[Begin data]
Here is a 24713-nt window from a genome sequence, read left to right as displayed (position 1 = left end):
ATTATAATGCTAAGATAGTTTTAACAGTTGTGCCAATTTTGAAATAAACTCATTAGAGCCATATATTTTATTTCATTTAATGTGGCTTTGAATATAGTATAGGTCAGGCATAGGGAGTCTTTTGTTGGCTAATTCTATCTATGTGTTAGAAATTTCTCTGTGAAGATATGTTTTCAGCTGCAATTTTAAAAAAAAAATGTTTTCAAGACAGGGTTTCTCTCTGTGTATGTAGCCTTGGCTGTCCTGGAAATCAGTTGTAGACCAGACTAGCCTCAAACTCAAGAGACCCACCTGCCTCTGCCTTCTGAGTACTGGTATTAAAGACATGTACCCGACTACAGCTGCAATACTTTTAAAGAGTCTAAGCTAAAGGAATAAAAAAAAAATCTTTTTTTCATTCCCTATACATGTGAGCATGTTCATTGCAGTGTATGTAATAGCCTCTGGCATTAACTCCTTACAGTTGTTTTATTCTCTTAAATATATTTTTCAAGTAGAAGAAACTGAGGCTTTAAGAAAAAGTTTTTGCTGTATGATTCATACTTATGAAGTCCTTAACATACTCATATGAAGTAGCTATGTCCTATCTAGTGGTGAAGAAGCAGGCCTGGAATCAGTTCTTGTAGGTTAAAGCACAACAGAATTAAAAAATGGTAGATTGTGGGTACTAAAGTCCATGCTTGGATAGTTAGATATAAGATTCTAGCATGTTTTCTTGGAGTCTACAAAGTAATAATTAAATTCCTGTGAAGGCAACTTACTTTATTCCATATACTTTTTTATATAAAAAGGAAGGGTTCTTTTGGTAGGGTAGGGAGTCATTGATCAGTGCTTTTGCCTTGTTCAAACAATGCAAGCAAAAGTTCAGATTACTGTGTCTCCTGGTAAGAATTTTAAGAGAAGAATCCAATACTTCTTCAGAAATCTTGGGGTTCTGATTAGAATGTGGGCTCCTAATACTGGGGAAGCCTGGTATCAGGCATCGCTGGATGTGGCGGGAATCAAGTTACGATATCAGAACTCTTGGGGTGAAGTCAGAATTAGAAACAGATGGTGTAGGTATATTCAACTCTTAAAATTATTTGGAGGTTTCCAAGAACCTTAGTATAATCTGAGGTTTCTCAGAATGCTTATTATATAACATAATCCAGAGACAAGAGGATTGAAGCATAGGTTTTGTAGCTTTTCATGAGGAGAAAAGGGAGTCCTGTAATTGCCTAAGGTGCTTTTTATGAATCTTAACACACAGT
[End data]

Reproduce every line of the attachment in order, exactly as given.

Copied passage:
Here is a 24713-nt window from a genome sequence, read left to right as displayed (position 1 = left end):
ATTATAATGCTAAGATAGTTTTAACAGTTGTGCCAATTTTGAAATAAACTCATTAGAGCCATATATTTTATTTCATTTAATGTGGCTTTGAATATAGTATAGGTCAGGCATAGGGAGTCTTTTGTTGGCTAATTCTATCTATGTGTTAGAAATTTCTCTGTGAAGATATGTTTTCAGCTGCAATTTTAAAAAAAAAATGTTTTCAAGACAGGGTTTCTCTCTGTGTATGTAGCCTTGGCTGTCCTGGAAATCAGTTGTAGACCAGACTAGCCTCAAACTCAAGAGACCCACCTGCCTCTGCCTTCTGAGTACTGGTATTAAAGACATGTACCCGACTACAGCTGCAATACTTTTAAAGAGTCTAAGCTAAAGGAATAAAAAAAAAATCTTTTTTTCATTCCCTATACATGTGAGCATGTTCATTGCAGTGTATGTAATAGCCTCTGGCATTAACTCCTTACAGTTGTTTTATTCTCTTAAATATATTTTTCAAGTAGAAGAAACTGAGGCTTTAAGAAAAAGTTTTTGCTGTATGATTCATACTTATGAAGTCCTTAACATACTCATATGAAGTAGCTATGTCCTATCTAGTGGTGAAGAAGCAGGCCTGGAATCAGTTCTTGTAGGTTAAAGCACAACAGAATTAAAAAATGGTAGATTGTGGGTACTAAAGTCCATGCTTGGATAGTTAGATATAAGATTCTAGCATGTTTTCTTGGAGTCTACAAAGTAATAATTAAATTCCTGTGAAGGCAACTTACTTTATTCCATATACTTTTTTATATAAAAAGGAAGGGTTCTTTTGGTAGGGTAGGGAGTCATTGATCAGTGCTTTTGCCTTGTTCAAACAATGCAAGCAAAAGTTCAGATTACTGTGTCTCCTGGTAAGAATTTTAAGAGAAGAATCCAATACTTCTTCAGAAATCTTGGGGTTCTGATTAGAATGTGGGCTCCTAATACTGGGGAAGCCTGGTATCAGGCATCGCTGGATGTGGCGGGAATCAAGTTACGATATCAGAACTCTTGGGGTGAAGTCAGAATTAGAAACAGATGGTGTAGGTATATTCAACTCTTAAAATTATTTGGAGGTTTCCAAGAACCTTAGTATAATCTGAGGTTTCTCAGAATGCTTATTATATAACATAATCCAGAGACAAGAGGATTGAAGCATAGGTTTTGTAGCTTTTCATGAGGAGAAAAGGGAGTCCTGTAATTGCCTAAGGTGCTTTTTATGAATCTTAACACACAGT